MSE News

Trial to help workers build £1,000 emergency savings pots

A new initiative is being trialled to help workers build emergency savings for unexpected bills and events, in the same way they add to their pension pots. 

The "sidecar savings" scheme will let workers save directly from their salaries to build a pot of up to £1,000.

The aim of the scheme is to encourage workers to develop a short-term buffer against financial emergencies – meaning they will be less likely to fall back on high-cost credit options such as payday loans.

This trial will be rolled out over the coming months, with high street chain Timpson the first company to offer the scheme to its 5,600 employees.

It is being launched by the Government-founded workplace pensions scheme Nest, and is supported by the JPMorgan Chase Foundation and the Money Advice Service (MAS). It follows MAS research showing that 26% of UK workers have no savings, while only 44% have £500 or more in ready cash for emergencies.

See our Top Savings Accounts guide for more info on savings.

How will the scheme work? 

The savings will be linked to the employee's auto-enrolment pension scheme. 

Auto-enrolment is a scheme which says companies must opt their employees (aged 22 or older and earning at least £10,000 a year) in to paying towards a private pension – a savings scheme to provide money for you in later life, on top of the state pension. Under the scheme, the company must also contribute to your pension – unless they choose to opt-out.

But under the "sidecar savings" trial, workers will have to opt-in to the scheme, after they've been briefed on how it works – no-one will be enrolled automatically. Here's what we know so far:

  • Any money the employee puts into the scheme above minimum auto-enrolment level – which is currently 3% of earnings, although this will rise to 5% from April – will be divided between the emergency savings pot and the pension scheme.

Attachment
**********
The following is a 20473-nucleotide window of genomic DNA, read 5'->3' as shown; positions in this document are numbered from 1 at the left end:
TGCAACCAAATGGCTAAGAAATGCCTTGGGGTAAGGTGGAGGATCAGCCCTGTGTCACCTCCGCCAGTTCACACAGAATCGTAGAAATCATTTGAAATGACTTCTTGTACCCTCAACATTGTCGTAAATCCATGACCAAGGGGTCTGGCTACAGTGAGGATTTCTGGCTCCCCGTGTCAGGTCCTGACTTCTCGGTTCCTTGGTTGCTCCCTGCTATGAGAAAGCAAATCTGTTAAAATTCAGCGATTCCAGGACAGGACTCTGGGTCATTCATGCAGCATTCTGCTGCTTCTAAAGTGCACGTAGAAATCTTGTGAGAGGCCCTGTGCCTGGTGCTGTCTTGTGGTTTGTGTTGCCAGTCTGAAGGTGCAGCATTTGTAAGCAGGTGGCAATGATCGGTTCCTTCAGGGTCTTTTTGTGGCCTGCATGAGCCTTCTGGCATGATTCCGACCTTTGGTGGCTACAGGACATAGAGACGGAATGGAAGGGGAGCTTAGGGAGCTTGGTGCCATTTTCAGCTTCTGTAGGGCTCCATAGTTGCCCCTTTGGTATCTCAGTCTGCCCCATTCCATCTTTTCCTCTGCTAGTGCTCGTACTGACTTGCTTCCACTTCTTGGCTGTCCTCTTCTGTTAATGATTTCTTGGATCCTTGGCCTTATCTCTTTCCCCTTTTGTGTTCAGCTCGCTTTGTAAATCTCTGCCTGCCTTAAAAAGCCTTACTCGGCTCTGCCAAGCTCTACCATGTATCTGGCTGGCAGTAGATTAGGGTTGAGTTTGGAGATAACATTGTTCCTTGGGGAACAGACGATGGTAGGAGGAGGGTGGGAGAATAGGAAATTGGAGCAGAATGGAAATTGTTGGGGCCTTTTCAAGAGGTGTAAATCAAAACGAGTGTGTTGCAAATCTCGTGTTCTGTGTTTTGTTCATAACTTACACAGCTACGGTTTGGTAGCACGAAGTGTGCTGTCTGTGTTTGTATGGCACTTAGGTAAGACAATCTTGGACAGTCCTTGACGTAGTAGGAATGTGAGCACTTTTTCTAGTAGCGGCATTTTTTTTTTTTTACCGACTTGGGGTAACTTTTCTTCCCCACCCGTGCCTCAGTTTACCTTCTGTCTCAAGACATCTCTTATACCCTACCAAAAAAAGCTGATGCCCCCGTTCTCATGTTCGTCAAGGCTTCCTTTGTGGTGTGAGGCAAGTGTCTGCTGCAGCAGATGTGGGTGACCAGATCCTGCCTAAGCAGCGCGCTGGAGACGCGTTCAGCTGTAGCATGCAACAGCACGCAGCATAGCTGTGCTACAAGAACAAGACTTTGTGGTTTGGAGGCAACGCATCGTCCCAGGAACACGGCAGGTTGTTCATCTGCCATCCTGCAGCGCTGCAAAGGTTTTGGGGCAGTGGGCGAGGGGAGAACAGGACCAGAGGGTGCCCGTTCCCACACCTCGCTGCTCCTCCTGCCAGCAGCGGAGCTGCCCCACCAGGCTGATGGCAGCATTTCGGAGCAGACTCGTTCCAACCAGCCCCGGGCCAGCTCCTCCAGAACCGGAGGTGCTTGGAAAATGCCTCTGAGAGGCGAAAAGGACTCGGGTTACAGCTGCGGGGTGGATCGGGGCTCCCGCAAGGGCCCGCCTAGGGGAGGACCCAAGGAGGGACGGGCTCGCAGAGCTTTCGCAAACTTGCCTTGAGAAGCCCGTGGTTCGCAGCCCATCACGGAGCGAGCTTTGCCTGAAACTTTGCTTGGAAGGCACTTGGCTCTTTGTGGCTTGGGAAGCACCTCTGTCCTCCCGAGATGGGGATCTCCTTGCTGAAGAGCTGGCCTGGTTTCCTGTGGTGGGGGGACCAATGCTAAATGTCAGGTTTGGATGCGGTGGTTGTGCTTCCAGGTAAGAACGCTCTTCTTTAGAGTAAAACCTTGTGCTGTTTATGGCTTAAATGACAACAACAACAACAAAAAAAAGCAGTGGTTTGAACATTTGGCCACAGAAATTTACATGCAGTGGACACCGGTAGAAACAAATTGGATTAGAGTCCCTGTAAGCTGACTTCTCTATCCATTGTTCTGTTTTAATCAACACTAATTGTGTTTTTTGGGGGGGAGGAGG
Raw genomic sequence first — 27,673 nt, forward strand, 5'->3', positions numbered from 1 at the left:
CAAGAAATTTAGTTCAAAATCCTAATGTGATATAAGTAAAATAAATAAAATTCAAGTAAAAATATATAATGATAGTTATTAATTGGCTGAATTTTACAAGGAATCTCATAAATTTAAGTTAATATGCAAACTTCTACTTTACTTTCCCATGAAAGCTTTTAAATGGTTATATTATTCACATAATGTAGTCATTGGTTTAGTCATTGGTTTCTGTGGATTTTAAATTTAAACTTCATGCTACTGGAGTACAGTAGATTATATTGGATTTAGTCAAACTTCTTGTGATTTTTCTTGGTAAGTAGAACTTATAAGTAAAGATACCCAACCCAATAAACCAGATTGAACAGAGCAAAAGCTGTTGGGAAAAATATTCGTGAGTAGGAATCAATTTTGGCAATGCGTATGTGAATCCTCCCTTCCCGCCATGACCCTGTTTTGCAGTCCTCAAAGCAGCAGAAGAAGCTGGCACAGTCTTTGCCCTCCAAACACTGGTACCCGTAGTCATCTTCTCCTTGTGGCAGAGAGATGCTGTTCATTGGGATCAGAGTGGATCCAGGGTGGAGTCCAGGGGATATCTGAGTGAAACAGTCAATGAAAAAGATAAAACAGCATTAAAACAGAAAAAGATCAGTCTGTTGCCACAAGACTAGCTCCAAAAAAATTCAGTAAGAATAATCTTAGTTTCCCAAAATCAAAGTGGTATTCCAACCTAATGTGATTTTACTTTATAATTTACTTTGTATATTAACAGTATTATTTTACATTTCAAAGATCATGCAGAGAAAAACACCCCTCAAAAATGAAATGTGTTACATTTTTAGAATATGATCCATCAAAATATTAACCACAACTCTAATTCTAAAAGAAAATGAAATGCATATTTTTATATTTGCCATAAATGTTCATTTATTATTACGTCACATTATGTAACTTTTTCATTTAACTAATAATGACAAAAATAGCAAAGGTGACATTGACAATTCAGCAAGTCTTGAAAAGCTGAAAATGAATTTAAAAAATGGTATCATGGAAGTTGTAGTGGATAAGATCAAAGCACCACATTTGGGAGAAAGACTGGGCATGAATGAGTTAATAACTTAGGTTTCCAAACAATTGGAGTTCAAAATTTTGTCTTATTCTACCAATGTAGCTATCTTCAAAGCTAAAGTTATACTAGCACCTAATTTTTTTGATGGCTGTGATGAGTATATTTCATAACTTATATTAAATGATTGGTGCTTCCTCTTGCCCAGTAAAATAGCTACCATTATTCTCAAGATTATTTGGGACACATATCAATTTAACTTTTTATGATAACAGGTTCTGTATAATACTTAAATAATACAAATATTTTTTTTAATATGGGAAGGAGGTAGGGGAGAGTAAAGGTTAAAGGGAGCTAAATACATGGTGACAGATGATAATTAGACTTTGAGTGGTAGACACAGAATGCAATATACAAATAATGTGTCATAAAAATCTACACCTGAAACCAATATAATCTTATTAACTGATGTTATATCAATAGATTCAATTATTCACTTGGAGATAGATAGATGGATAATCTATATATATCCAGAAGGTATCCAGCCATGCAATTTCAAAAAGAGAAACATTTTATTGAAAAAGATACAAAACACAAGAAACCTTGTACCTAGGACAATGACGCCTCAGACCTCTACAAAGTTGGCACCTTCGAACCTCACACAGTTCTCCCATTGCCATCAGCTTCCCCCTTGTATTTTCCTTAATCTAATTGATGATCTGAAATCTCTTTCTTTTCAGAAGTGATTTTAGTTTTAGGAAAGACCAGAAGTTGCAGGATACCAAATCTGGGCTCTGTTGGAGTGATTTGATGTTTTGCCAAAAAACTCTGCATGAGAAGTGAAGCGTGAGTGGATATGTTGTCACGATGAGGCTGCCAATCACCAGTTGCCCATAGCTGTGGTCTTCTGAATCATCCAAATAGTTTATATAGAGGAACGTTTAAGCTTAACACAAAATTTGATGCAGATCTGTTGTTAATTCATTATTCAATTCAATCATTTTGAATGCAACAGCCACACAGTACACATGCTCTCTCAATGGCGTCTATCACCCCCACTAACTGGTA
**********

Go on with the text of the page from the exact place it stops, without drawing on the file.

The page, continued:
• A "competitive rate of interest" will be paid on the savings – we've asked how much this will be, and how it compares to the current top easy-access savings rate of 1.5%.

  • Once the savings pot hits £1,000, all money will be paid into the pension rather than being split.

  • Any money put into the pension scheme will be locked away, but cash in the savings pot can be withdrawn if the employee needs it. There will be no penalty or specific criteria for withdrawing the cash, although the pot is designed to be used only in emergencies.

  • If the employee makes a withdrawal and the savings pot falls below £1,000, any further money they put in will again be split between the savings and pension schemes, until the savings pot is again at the £1,000 level.

What happens next?

The trial will run for two years, and will be monitored to assess how many people sign up, how much they save and whether it affects their financial resilience.

At the moment, the trial will use Nest pension pots, and savings pots provided by financial technology company Salary Finance, but other providers may join in the future.

What does the Government say?

A spokesperson from the Department for Work and Pensions said: "Nest's 'sidecar' approach is an innovative concept, potentially offering a new way for people to build up a financial buffer to protect them from unexpected bills while continuing to save in workplace pensions.

"We are interested to see how the trial develops and will be watching it closely."

Timpson chief executive James Timpson said: "We know that money worries can have a really negative impact on colleagues' health, happiness, and productivity at work. We're delighted to be taking part in Nest Insight's sidecar savings trial to help our employees become more financially resilient, both today and into their retirement."

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